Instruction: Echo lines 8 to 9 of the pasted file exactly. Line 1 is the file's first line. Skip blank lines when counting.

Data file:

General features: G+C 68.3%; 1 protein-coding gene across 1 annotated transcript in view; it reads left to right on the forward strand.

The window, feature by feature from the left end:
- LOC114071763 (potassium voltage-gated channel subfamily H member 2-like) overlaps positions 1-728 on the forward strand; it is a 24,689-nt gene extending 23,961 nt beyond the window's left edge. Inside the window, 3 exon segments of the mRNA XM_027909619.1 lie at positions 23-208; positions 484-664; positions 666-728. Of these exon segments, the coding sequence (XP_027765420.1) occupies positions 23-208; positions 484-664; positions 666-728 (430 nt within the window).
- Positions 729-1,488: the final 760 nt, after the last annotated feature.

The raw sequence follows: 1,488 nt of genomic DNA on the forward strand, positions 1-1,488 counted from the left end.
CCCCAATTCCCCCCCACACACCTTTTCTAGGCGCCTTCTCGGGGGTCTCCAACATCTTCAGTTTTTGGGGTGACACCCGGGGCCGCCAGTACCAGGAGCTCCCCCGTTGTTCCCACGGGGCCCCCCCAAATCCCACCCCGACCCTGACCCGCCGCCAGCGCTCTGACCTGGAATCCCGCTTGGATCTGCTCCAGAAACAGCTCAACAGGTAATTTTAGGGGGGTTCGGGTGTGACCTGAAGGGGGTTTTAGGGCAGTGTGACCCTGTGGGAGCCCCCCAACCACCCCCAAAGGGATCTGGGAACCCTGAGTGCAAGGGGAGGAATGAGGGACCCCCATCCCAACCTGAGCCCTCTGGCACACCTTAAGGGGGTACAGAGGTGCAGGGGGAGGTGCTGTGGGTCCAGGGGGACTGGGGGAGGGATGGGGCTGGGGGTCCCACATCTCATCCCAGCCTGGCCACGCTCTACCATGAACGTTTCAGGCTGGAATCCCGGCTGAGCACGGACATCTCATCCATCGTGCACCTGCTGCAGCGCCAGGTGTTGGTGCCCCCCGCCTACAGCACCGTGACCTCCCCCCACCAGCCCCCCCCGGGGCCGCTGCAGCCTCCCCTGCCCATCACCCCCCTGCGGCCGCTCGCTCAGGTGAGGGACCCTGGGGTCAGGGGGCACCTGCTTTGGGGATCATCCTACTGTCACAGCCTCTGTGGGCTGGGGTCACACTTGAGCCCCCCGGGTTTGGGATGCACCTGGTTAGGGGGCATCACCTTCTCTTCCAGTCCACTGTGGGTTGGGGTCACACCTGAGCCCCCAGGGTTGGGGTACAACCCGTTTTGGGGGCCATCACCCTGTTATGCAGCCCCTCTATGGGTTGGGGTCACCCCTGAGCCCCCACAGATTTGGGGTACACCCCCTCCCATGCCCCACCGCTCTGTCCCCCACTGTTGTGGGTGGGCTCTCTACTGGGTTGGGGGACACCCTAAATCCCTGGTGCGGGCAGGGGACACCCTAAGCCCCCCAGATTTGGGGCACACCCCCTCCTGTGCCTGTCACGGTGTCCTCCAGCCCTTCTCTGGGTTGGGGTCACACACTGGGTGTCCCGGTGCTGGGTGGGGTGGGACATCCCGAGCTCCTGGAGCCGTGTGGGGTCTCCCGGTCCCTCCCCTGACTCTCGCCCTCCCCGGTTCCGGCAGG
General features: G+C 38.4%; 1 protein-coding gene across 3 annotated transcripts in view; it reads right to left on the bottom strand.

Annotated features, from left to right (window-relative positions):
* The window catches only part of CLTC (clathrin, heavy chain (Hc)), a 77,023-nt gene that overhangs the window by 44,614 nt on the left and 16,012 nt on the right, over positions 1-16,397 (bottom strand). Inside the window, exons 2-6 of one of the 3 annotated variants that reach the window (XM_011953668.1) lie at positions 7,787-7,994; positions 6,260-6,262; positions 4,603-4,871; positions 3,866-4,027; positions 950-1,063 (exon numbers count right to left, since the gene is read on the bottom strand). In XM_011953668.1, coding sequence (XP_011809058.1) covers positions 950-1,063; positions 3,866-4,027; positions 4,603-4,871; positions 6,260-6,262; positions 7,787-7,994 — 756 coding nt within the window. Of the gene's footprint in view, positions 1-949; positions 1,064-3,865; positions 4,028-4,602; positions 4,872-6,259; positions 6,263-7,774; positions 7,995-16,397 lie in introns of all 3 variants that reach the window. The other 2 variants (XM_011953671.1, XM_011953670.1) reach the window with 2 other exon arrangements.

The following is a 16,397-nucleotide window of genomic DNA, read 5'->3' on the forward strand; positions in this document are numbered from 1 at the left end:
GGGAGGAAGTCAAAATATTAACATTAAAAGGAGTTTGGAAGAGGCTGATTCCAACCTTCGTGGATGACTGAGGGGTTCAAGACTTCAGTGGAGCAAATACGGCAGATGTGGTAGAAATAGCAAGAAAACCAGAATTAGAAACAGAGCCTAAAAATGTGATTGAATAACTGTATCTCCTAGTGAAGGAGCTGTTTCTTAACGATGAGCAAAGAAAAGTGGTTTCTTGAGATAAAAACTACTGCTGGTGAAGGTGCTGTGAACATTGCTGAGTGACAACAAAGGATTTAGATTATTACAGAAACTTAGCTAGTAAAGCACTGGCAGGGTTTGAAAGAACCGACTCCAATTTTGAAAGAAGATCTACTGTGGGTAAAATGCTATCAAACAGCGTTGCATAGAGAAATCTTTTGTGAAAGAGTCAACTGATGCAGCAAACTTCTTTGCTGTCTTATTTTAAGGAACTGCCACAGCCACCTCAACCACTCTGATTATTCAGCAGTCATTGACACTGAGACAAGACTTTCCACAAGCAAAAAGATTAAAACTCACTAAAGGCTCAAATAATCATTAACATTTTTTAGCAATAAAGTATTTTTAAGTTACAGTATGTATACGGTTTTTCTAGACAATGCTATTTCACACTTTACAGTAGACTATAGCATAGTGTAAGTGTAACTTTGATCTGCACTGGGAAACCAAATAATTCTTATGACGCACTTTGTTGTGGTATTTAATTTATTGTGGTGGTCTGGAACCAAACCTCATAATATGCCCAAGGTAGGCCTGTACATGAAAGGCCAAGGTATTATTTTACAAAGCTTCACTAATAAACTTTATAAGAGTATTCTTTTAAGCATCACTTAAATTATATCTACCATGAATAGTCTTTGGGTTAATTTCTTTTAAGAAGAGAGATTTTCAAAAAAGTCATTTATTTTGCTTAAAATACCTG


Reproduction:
Annotated features, from left to right (window-relative positions):
* The window catches only part of CLTC (clathrin, heavy chain (Hc)), a 77,023-nt gene that overhangs the window by 44,614 nt on the left and 16,012 nt on the right, over positions 1-16,397 (bottom strand). Inside the window, exons 2-6 of one of the 3 annotated variants that reach the window (XM_011953668.1) lie at positions 7,787-7,994; positions 6,260-6,262; positions 4,603-4,871; positions 3,866-4,027; positions 950-1,063 (exon numbers count right to left, since the gene is read on the bottom strand). In XM_011953668.1, coding sequence (XP_011809058.1) covers positions 950-1,063; positions 3,866-4,027; positions 4,603-4,871; positions 6,260-6,262; positions 7,787-7,994 — 756 coding nt within the window. Of the gene's footprint in view, positions 1-949; positions 1,064-3,865; positions 4,028-4,602; positions 4,872-6,259; positions 6,263-7,774; positions 7,995-16,397 lie in introns of all 3 variants that reach the window. The other 2 variants (XM_011953671.1, XM_011953670.1) reach the window with 2 other exon arrangements.